Blood disorders are a common side effect of breast cancer treatment. These are often caused by bone marrow suppression, which happens when the marrow doesn’t make the normal amount of blood cells.
Chemotherapy, radiation, and major surgery can damage tissues in bone marrow so that it doesn’t work properly. Your doctor may notice a drop in blood cell counts about a week after treatment. While it’s a side-effect of treatment itself, suppression of bone marrow can lead to a new set of side effects that may need to be monitored by your doctor.
Types of Bone Marrow Suppression
Bone marrow makes white blood cells, red blood cells, and platelets. There are three types of disorders caused by bone marrow suppression depending on what blood cells are affected.
Anemia occurs when red blood cells are low.
Symptoms of anemia include:
This happens when your white blood cells are low. White blood cells help your body fight off diseases. Leukopenia doesn’t cause many noticeable side effects, but it means you will be at higher risk of developing an infection. Your doctor can detect leukopenia through blood tests during and after treatment.
Thrombocytopenia is when your platelet count is low. If you have this disorder, you will likely notice that you bruise easier, bleed easier, have tiny red spots on your skin, or have blood in your urine.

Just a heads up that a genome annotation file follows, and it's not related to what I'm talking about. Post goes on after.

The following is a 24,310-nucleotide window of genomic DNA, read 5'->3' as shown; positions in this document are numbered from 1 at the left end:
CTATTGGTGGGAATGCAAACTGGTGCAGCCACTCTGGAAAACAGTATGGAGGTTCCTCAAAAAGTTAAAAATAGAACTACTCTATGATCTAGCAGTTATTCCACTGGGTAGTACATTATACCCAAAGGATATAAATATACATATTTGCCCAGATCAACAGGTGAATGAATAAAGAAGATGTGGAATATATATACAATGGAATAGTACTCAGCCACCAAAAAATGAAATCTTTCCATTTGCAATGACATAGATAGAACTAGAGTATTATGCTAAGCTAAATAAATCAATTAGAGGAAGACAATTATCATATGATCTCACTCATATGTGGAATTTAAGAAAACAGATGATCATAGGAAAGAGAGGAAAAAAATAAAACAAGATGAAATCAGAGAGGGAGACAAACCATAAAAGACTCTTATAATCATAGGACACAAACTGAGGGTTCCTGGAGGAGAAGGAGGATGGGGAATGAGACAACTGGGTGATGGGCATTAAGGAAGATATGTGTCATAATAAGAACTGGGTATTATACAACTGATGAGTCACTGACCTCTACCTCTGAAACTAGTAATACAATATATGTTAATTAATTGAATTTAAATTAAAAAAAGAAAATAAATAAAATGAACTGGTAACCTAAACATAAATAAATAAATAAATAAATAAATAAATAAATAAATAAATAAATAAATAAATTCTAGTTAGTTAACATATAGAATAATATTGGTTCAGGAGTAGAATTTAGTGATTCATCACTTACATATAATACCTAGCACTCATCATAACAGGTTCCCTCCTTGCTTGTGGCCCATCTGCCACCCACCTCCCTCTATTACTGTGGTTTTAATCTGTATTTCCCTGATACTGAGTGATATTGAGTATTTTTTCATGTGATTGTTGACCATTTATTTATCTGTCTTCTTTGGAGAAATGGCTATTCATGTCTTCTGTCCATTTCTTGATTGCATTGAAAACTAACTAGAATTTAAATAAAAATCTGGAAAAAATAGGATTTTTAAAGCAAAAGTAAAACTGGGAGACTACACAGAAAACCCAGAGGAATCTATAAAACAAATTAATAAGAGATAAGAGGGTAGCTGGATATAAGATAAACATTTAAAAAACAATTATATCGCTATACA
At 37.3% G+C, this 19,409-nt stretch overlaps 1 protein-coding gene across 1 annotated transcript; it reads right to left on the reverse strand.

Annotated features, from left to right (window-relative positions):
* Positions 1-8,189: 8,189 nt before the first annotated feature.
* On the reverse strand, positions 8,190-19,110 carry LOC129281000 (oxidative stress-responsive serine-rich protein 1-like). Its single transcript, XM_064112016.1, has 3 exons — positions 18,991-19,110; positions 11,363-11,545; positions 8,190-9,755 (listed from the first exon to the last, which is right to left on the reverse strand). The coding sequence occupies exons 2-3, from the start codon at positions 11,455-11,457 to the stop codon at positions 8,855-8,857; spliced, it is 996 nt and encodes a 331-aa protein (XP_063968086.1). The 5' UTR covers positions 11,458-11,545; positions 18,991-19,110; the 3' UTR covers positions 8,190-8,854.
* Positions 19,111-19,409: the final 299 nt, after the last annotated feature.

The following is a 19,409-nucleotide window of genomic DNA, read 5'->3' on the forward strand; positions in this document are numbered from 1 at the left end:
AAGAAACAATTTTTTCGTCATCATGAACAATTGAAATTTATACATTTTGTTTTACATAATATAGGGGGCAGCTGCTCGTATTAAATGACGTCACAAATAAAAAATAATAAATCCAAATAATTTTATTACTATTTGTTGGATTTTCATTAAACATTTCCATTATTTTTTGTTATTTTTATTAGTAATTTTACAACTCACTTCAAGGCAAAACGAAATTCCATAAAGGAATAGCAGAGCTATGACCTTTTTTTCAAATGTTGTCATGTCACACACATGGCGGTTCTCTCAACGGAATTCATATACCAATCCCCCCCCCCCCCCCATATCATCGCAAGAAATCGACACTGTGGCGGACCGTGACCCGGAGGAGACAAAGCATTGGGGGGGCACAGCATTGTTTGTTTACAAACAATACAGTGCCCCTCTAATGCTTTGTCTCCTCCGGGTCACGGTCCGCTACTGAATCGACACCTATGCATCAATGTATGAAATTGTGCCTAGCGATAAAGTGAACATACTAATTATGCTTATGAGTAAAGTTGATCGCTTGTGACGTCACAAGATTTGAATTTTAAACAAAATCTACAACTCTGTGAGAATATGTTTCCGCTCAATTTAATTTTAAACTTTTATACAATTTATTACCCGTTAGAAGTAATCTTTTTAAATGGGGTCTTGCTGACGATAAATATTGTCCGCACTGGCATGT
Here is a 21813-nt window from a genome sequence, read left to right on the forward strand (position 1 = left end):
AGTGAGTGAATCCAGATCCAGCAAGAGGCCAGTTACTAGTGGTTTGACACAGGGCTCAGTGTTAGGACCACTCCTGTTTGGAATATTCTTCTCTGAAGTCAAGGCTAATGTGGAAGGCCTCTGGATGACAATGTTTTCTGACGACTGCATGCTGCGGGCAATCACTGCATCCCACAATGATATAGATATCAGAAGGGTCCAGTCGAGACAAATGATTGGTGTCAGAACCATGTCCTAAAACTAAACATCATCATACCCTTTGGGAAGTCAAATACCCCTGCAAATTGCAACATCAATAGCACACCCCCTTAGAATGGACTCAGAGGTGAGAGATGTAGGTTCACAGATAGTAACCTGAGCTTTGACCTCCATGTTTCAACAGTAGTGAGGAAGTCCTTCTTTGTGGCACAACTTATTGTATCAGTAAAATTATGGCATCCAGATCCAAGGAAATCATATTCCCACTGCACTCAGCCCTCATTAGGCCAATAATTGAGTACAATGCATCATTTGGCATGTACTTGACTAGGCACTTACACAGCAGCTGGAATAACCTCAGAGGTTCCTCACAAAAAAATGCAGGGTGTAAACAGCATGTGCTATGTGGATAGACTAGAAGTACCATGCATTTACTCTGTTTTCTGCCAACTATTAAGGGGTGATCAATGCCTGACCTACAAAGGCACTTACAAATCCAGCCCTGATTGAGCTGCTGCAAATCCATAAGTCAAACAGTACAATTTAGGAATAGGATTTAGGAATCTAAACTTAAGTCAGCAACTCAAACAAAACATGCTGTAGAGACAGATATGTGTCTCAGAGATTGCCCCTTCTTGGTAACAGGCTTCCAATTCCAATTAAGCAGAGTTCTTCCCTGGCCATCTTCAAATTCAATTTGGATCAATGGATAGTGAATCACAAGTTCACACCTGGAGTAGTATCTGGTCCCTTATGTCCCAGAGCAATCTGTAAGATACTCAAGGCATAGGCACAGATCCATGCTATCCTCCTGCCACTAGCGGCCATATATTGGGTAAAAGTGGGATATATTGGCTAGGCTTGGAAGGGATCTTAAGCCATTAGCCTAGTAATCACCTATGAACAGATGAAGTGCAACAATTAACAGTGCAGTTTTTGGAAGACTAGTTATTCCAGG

Managing Bone Marrow Suppression
Your doctor will perform a blood test to determine which type of blood cell is affected and develop a specific treatment plan based on the severity.
In cases of extremely low cell counts, you may need medication or a blood transfusion. Other times, you may be able to manage the blood disorder by taking extra precautions during chemotherapy treatment and in the weeks after:
- Avoid strenuous activity
- Eat high-protein foods
- Wash your hand thoroughly to avoid infection
- Avoid crowds or areas where there may be more people with contagious disease
- Drink plenty of water
- Get plenty of rest
Bone marrow suppression occurs during treatment or for a short time after and is not an ongoing problem. By following your doctor’s advice, you should be able to manage any side effects from blood disorders until your body is producing cells properly again.
If you or a loved one are currently undergoing treatment for cancer, you may have questions about side effects as a result of treatment. Visit the UPMC CancerCenter online to read more or make an appointment with an expert.